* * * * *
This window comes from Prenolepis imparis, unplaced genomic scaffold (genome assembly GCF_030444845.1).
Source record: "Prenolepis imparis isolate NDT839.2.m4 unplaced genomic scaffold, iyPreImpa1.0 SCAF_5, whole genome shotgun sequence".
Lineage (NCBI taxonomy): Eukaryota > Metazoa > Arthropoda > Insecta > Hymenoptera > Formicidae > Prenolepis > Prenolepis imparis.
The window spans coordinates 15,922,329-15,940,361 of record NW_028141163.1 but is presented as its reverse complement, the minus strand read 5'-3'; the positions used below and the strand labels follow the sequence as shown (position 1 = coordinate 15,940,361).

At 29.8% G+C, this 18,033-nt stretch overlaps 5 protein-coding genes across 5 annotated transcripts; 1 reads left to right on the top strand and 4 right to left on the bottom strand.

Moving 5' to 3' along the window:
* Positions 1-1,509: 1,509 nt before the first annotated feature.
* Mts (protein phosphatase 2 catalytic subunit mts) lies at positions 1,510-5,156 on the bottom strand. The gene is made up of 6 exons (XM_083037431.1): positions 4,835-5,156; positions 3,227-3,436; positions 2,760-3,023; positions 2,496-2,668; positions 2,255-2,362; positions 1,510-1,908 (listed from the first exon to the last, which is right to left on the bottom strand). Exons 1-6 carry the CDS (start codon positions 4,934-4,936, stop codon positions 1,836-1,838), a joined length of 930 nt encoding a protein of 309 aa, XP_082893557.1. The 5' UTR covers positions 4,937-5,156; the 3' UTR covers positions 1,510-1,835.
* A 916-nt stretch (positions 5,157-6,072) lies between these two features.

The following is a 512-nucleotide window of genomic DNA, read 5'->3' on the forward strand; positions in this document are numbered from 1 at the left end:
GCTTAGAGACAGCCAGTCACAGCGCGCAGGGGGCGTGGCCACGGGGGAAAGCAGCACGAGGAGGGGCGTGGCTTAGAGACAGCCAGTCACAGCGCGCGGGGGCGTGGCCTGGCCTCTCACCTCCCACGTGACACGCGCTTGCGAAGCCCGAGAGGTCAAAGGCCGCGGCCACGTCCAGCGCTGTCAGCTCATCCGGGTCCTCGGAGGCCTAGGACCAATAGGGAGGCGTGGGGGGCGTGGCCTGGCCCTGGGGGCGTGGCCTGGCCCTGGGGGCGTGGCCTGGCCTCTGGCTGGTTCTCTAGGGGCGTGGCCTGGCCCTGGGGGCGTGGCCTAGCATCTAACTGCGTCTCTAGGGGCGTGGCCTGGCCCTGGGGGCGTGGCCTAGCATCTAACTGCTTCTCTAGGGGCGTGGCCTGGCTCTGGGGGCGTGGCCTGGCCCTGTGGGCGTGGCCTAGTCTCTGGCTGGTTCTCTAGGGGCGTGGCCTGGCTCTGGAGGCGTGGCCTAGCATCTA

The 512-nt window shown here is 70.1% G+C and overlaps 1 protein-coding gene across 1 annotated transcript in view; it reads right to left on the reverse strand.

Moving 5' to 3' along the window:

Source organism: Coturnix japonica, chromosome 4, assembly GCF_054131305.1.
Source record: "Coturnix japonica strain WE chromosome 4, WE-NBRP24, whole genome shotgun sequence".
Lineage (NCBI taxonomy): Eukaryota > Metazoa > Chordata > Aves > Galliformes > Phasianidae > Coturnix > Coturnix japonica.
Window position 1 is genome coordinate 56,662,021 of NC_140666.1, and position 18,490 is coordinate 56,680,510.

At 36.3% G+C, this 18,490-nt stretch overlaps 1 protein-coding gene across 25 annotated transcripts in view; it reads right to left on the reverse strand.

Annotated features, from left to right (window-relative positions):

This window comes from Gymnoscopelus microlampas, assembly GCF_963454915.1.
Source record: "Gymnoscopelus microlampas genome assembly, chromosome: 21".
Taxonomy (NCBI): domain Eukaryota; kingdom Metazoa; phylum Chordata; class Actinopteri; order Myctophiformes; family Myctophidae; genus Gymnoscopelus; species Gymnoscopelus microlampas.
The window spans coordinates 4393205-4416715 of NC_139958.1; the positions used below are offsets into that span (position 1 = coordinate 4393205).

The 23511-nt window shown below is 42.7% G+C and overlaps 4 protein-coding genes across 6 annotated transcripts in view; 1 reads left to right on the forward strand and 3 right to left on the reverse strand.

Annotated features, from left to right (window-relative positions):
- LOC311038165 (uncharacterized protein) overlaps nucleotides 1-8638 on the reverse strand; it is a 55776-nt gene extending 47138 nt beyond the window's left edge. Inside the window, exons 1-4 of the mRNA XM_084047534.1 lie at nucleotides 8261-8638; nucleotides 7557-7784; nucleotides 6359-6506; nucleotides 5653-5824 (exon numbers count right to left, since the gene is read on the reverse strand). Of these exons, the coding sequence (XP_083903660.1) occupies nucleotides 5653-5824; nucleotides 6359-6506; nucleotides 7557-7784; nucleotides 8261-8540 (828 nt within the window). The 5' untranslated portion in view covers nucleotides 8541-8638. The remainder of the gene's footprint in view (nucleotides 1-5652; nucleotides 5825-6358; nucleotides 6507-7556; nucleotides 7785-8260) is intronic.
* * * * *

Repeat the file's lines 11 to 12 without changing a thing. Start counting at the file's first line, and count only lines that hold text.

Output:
GCTTAGAGACAGCCAGTCACAGCGCGCAGGGGGCGTGGCCACGGGGGAAAGCAGCACGAGGAGGGGCGTGGCTTAGAGACAGCCAGTCACAGCGCGCGGGGGCGTGGCCTGGCCTCTCACCTCCCACGTGACACGCGCTTGCGAAGCCCGAGAGGTCAAAGGCCGCGGCCACGTCCAGCGCTGTCAGCTCATCCGGGTCCTCGGAGGCCTAGGACCAATAGGGAGGCGTGGGGGGCGTGGCCTGGCCCTGGGGGCGTGGCCTGGCCCTGGGGGCGTGGCCTGGCCTCTGGCTGGTTCTCTAGGGGCGTGGCCTGGCCCTGGGGGCGTGGCCTAGCATCTAACTGCGTCTCTAGGGGCGTGGCCTGGCCCTGGGGGCGTGGCCTAGCATCTAACTGCTTCTCTAGGGGCGTGGCCTGGCTCTGGGGGCGTGGCCTGGCCCTGTGGGCGTGGCCTAGTCTCTGGCTGGTTCTCTAGGGGCGTGGCCTGGCTCTGGAGGCGTGGCCTAGCATCTA

The 512-nt window shown here is 70.1% G+C and overlaps 1 protein-coding gene across 1 annotated transcript in view; it reads right to left on the reverse strand.